Archive for the ‘Chess Tactics’ Category

If you want to be the best at anything then chances are that you will have many rivals who would like to be the best also.   How do you get to the top ahead of them?   Perhaps you are smarter than them but usually the one who makes it is the one who puts in the most effort.   To be better than your rivals you do that bit extra that they aren’t doing.

I remember many years ago when I was coaching a squad of promising Victorian Juniors I ask them all how many chess books they had.  Most had 10 or 12 but a little kid named Ian Rogers had 100!   You guessed it.   He made it to “grandmaster” and most of the others did not.

I was reminded of this last Saturday when I popped in to have a look at Chess Kids Australian Junior Squad which has a training session each Saturday from 10.30 am.   I was early, it was only 10.00 am, but I found William Maligin there already sitting at a computer solving chess problems.   “Yes” said David Cordover, “William always gets here an hour early to solve some chess tactics problems (on a site called Chess Tempo)”.    William has also started playing in adult week-end tournaments even though he’s only 9 years of age.

Here is one problem from “Chess Tempo” that William struggled to solve.   Can you do better?

[fen caption=”White to Play”]4b2Q/1p1nkp1N/p2rp2p/5P2/Pq6/3r4/6PP/2R2RK1 w – – 0 1[/fen]

Archive for the ‘Chess Tactics’ Category

Many years ago, when I was flying to Athens to play in the World Junior Chess Championships, guess which chess book I took to read on the plane.  I took “Rook Endings” by Smyslov and Levenfish, which was the most comprehensive book available on that subject.   Why Rook Endings?   Well rook endings are by far the most common form of endgame and if you could chose to be good at any part of chess, skill at rook endings would be the most useful to you.   Openings come and go, but rook endings will always be there!

Even endings with just R+P v R can be quite tricky.  We all know that if you are the side with just the R you must try to get your King in front of the pawn to stop it queening, but where do you put your rook?  There is a saying “rooks belong behind passed pawns” which is often the best spot, but sometimes you need to defend with your rook from the side or even from in front of the pawn.   If instead you go by the saying “rooks operate best from a distance” you can’t go too wrong.

What happens however if your King can’t get in front of the pawn?   Can you still draw?  Have a look at today’s puzzle and see how you go.  Can Black find a way to draw, even with his King cut-off, or will White still emerge victorious?

[fen caption=”White to Play”]3r4/8/8/8/k2P4/3K4/8/1R6 w – – 0 1[/fen]

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The Victorian Junior Chess Championships finished last week with IM James Morris dominating the U/18  section with 9/9 and Karl Zelesco doing like-wise in the U/12 with 7/7.   The time control was 75 minutes plus 30 seconds per move which is a fairly leisurely rate compared with the 15 minute games that most players play these days.  This should give players plenty of time to check their moves before they play them but, alas, many young players just rush their moves and suffer the consequences.

In today’s puzzle, Max Lee Chew is playing David Cannon in the U/18 section.   Max finished runner-up, a very good result, and in the position below he has already castled and has a lead in development.   However, it is Black to move.   Should he too rush to castle with 1…Bg7, or perhaps control a bit of the centre with 1…Nbd7 first, or just go for broke with 1…h5 and start an attack on White’s King.  The move chosen by Black turned out to be a blunder.  The puzzle is which move did he chose and why was it a blunder?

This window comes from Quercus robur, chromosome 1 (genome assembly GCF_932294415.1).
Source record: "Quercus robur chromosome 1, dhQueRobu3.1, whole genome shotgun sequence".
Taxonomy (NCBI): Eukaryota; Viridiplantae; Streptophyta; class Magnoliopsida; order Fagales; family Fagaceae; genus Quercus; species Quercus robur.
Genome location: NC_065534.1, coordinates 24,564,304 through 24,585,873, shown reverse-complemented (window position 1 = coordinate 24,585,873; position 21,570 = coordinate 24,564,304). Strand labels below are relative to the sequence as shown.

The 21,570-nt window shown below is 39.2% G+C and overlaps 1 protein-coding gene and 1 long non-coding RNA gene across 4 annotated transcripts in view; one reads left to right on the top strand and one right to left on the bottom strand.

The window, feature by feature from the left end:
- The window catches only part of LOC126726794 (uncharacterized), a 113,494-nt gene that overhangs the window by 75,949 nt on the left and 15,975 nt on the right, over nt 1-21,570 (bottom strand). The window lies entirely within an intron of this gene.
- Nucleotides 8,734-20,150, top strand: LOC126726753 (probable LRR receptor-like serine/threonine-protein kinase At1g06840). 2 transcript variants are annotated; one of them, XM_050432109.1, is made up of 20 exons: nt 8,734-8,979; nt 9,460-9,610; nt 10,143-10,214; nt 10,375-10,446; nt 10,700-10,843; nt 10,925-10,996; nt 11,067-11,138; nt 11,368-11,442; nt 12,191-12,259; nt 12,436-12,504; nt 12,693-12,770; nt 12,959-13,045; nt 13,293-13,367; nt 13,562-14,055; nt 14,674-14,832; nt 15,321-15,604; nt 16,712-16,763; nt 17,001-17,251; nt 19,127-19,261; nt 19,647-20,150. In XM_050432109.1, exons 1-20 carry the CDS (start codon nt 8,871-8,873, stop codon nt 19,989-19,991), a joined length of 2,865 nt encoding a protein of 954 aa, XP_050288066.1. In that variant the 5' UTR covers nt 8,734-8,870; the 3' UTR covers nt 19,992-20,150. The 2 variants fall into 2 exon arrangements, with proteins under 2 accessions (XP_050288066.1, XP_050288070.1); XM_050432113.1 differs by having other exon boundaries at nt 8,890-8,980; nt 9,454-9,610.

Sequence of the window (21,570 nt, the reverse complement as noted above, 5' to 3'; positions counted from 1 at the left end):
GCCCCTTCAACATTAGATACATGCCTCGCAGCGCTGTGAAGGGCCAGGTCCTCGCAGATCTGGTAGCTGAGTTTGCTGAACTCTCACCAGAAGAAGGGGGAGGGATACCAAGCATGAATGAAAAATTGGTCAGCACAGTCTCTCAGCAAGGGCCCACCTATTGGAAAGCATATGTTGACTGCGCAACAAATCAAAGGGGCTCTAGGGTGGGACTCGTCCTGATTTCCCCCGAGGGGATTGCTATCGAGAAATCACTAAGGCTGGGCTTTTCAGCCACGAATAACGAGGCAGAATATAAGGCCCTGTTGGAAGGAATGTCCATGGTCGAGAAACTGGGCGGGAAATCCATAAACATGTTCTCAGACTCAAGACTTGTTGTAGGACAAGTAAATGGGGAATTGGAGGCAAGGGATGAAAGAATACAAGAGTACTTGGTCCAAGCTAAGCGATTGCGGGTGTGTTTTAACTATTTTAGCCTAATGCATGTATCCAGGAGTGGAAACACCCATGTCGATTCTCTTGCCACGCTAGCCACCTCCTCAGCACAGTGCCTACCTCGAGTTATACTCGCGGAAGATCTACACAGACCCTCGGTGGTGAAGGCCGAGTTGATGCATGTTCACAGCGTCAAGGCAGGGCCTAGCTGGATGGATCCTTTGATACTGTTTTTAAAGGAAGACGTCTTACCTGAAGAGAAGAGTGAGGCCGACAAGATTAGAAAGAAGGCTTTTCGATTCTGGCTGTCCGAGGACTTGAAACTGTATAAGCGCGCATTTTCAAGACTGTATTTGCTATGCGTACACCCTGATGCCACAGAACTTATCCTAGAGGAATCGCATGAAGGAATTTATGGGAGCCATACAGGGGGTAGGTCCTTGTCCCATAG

[fen caption=”Black to Play”]rn1qkb1r/pbp1pp1p/1p1p1np1/8/4P3/2N3P1/PPPPNPBP/R1BQ1RK1 b – – 0 1[/fen]

Archive for the ‘Chess Tactics’ Category

There are many aspects to becoming a good chess player.  Rudolph Spielmann, a famous attacking player at the start of the 20th century, once bemoaned that he could see combinations just as well as the world champion (Alekhine), the only trouble was that he didn’t have Alekhine’s ability to achieve the positions where the combinations were possible.

Spielmann perhaps under-rated his ability in this area as today’s position demonstrates.  The position is from one of his simultaneous games in 1912.   Spielmann is a pawn down but his pieces are all attacking whereas his opponent’s pieces are not co-ordinated.   Were I White I would look at 1.Ra7 Qe7 2.Qxc6+ which leads to a R ending where White has a very active R and is probably winning.  Perhaps Spielmann can do better?   Can you?

[fen caption=”White to Play”]1rk4r/1p3pp1/1Qpp3p/R3pP2/2P1P2q/8/2P3PP/1R5K w – – 0 1[/fen]

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Akiba Rubinstein was a shy man (that’s why you can’t see his full pic above) who was possibly the best player in the world just before World War 1 the onset of which prevented him from playing a match for the World Championship against Lasker.   His win against Rotiewi in 1907 is acclaimed for containing the best combination of all time, but Rubinstein’s fame rested largely on his ability in the endgame.   He seemed to have a unique understanding of endgames, particularly rook endings, and would often convert even endings into victories for Rubinstein.

Irving Chernev said “Rubinstein’s games flow along so smoothly and easily, and are so pleasant to play over, that one is apt to forget that they also offer valuable instruction” so I thought that today we would see what we can learn from a Rubinstein ending.  Let’s see if you have the same “feel” for endings that Rubinstein had.

Rubinstein is Black in the following position and his opponent plays 1.Qxb7+.  Now you have to choose between 1…Kf8, 1…Kg8 or 1…Kh6.   Which would you choose and why?

[fen caption=”White plays 1.Qxb7+ what does Black reply?”]8/1p4kp/1p3pn1/3Q4/6P1/2P2N1q/PP2K3/8 w KQkq – 0 1[/fen]